German Chancellor Angela Merkel’s conservatives and the Social Democrats agreed ‘in principle’ on Wednesday on a coalition deal, sources involved in the talks said, taking Europe’s economic powerhouse a step closer to a new government.
German Chancellor Angela Merkel arrives for coalition talks at the Christian Democratic Union (CDU) headquarters in Berlin, Germany, February 6, 2018. REUTERS/Hannibal Hanschke
“In principle, it’s done,” said one of the sources, adding 15 lead negotiators were still meeting.
The agreement will lift much of the uncertainty that has weakened Germany’s role in international affairs and raised questions about how long Merkel will stay in her job.
However, any deal is subject to approval by the SPD’s 464,000 members in a postal ballot before their party can move ahead and join another coalition with Merkel after serving as her junior partner from 2013.
News of a deal will bring some relief to investors and partner countries, who had been concerned by Merkel’s failure to cobble together a government for more than four months at a time when Europe is facing multiple challenges - including the need for euro zone reform and Britain’s departure from the EU.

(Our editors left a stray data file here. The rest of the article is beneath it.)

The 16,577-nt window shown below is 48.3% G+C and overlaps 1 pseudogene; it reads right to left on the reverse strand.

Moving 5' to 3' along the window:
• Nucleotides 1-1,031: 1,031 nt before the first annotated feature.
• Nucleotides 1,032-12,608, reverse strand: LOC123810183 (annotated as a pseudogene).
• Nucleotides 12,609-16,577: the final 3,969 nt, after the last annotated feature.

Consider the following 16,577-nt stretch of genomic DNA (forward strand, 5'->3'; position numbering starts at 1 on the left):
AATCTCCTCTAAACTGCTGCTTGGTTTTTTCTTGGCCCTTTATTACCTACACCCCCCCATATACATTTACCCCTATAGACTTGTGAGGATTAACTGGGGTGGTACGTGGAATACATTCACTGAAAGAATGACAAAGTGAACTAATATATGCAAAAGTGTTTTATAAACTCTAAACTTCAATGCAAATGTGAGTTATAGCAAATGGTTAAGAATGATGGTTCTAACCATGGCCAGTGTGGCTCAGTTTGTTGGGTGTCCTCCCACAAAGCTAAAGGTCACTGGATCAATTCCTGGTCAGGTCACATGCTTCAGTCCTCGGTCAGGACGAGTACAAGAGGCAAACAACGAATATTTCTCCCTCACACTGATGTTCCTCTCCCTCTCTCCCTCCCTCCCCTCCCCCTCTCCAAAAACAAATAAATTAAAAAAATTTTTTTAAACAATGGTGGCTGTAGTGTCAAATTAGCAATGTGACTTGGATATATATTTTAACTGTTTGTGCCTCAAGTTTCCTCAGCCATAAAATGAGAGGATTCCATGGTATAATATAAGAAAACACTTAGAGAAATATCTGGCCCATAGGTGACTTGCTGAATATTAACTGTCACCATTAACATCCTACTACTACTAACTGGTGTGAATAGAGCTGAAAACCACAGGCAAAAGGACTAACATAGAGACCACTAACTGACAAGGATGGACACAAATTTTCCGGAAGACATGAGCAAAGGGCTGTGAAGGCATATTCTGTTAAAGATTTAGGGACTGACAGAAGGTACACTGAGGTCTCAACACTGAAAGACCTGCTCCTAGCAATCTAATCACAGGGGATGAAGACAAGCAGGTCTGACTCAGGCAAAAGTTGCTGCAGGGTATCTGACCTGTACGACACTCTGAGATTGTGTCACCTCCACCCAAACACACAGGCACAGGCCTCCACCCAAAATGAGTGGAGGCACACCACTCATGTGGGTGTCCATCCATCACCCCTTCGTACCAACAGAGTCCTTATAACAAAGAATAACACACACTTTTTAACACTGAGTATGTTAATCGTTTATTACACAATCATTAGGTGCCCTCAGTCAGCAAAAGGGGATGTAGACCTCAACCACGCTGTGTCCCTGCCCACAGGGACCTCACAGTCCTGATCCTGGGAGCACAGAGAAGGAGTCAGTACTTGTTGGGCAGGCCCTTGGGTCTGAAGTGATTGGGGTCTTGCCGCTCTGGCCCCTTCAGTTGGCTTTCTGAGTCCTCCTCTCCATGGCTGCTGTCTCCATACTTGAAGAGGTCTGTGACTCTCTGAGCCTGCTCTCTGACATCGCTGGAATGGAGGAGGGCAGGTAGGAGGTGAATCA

A negotiating source said the SPD would get the foreign, finance and labor ministries under the deal.
Mass-selling daily Bild reported that Merkel’s Christian Democrats (CDU) would get the economy and defense ministries and her Bavarian ally Horst Seehofer would become interior minister.
The conservative bloc and the SPD began talks about renewing their alliance after Merkel’s coalition talks with two smaller parties collapsed last November. Both camps face waning support.
An Insa poll on Monday showed support for the SPD dropping to 17 percent, below its election result of 20.5 percent. The conservatives slipped to 30.5 percent, suggesting there would be no majority for a grand coalition if an election were held now.
The SPD initially vowed to rebuild in opposition before changing course and negotiating with Merkel, a U-turn that has divided the party, with its youth wing particularly vocal in opposition to another ‘grand coalition’.
The two blocs had aimed to strike a deal on Sunday, but extended that deadline as they grappled with reforms to health insurance reform and employment policy demanded by the SPD, which promised members it would negotiate until the conservatives squealed.
SPD negotiator Carsten Schneider said during the final stretch of talks that the agreement was “no masterpiece”.
SPD delegates voted only narrowly last month to begin formal coalition talks with Merkel’s conservatives. Germany could face a new election or an unprecedented minority government if SPD members vote down the final coalition deal.